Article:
An interesting situation arose in the top of the eighth inning in Friday night’s game at Fenway Park between the Astros and the Red Sox. The Astros were trailing 3-2 in the eighth but were threatening with runners on first and second with two outs and Matt Dominguez at the plate against reliever Burke Badenhop.
Dominguez hit a weak line drive to shortstop Xander Bogaerts, who fielded it on one hop and fed second baseman Dustin Pedroia an underhand toss. Dexter Fowler slid in about the same time the ball went into Pedroia’s glove, and second base umpire Pat Hoberg ruled Fowler safe. Pedroia then fired to catcher Christian Vazquez as pinch-runner Gregorio Petit was on his way home. Vazquez, for some reason, took the throw several steps in front of home plate before trying to run Petit down. Petit juked Vazquez and dashed home towards the back of the plate. Vazquez passed the ball to Badenhop covering home, and Petit juked him, too, reaching down and touching the plate with his right hand. Petit was ruled safe as well by home plate umpire Cory Blaser.
Red Sox manager John Farrell came out to challenge the call at second (which, if overturned, would invalidate the play at home plate as there would then be three outs), but after a lengthy review, the call at second was upheld and thus the call at home plate was as well.
The official scoring is a fielder’s choice with the run scoring on Vazquez’s error — no RBI for Dominguez.
The Astros eventually overcame the Red Sox, winning 5-3 in 10 innings. Marisnick knocked in a pair of runs with a double in the top of the 10th and Tony Sipp closed out the bottom half of the inning for the win.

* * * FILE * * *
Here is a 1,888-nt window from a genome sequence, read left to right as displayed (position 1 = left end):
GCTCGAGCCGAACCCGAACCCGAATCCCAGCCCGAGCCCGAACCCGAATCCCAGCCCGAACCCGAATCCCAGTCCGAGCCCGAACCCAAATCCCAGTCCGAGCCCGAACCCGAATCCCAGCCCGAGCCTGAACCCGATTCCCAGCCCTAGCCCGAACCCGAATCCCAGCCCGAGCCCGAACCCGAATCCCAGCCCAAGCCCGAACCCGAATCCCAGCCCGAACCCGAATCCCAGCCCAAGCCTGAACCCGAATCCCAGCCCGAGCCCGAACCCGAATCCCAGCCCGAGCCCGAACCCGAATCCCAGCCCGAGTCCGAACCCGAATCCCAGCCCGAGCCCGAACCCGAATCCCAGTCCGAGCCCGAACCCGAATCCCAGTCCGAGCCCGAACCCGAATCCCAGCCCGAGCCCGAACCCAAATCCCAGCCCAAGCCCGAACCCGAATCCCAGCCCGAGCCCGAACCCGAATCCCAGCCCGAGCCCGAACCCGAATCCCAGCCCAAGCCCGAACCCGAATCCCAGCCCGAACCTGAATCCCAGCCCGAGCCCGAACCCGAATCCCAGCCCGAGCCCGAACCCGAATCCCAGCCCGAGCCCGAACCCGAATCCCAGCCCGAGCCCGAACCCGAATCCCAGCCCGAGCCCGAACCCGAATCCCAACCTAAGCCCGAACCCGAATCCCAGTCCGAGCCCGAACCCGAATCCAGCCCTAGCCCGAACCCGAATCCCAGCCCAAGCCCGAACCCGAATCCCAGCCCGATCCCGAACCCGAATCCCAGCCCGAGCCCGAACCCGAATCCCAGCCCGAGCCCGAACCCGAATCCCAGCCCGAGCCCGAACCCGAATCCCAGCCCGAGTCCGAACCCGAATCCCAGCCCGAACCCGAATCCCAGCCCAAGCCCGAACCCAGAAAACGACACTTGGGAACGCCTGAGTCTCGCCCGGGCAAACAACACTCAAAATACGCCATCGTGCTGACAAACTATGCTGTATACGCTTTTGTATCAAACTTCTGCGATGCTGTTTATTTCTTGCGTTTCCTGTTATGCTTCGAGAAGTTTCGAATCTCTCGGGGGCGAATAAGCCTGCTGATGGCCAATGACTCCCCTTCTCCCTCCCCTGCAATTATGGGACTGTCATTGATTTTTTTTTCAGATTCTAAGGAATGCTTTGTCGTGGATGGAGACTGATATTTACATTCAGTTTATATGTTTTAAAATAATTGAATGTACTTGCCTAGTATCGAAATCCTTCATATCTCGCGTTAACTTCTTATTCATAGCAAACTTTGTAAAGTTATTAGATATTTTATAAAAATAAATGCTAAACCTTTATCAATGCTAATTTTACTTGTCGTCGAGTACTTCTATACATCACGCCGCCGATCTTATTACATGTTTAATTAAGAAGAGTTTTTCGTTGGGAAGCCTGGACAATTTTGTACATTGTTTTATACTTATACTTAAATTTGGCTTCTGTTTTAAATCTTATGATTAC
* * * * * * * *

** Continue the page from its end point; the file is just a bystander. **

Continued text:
Tossing a no-hitter doesn’t just require physical excellence; it’s a mental feat, too. Which is why it may have helped that Athletics hurler Sean Manaea didn’t realize his no-hitter was intact until the eighth inning of Saturday’s 3-0 win over the Red Sox.
While the first few innings passed uneventfully, Sandy Leon managed to reach base in the fifth inning after skying a ball to shallow center field. It wasn’t a clean hit, of course — shortstop Marcus Semien dropped the ball on the catch and was promptly charged with an error to preserve Manaea’s no-hit bid.
That was news to Manaea, who told reporters that he didn’t realize he still had a no-hitter going until he saw the scoreboard in the eighth inning. “Until the eighth, I thought it just like was a one-hitter,” he said. “I looked up in the eighth and saw there were still zeros and was like, whoa, weird.” The delay of that realization may have calmed his nerves as he continued to blank the best team in baseball, eventually capping his 108-pitch, 10-strikeout effort in the ninth.
A few fun facts about the feat:
- Manaea’s no-hitter was the 12th of its kind in franchise history, dating back to Weldon Henley’s no-no against the St. Louis Browns in 1905.
- The most recent pitcher to do so for the A’s was fellow left-hander Dallas Braden, who completed the club’s second-ever perfect game against the Rays in 2010. Surprisingly, Manaea managed to make even more efficient use of his pitch count than Braden did during his perfecto; he fired just 108 pitches against the Red Sox, a hair under the 109 pitches used by Braden against the Rays.
- Manaea himself, however, is just the seventh Athletics pitcher (and third lefty) to toss a no-hitter. Legendary southpaw Vida Blue pitched two no-nos for the team, including a combined no-hitter that also featured Glenn Abbott, Paul Lindblad and Rollie Fingers against the 1975 California Angels.
- Until Saturday, the Red Sox had the second-longest streak without being no-hit in the majors, at 3,987 games… a record that was only eclipsed by the A’s own streak.
- With a 17-2 record and .895 winning percentage, the Red Sox were the most successful team to be no-hit in major-league history. Prior to Saturday’s loss, they averaged 6.4 runs per game and had yet to be shut out by any team in 2018.
- Since 1908, 46 no-hitters have been pitched against AL East teams: four against the Blue Jays, five against the Rays, eight against the Yankees, 13 against the Red Sox and 16 against the Orioles. Mariners lefty Chris Bosio was the last pitcher to no-hit the Red Sox, a feat he accomplished almost exactly 25 years ago on April 22, 1993.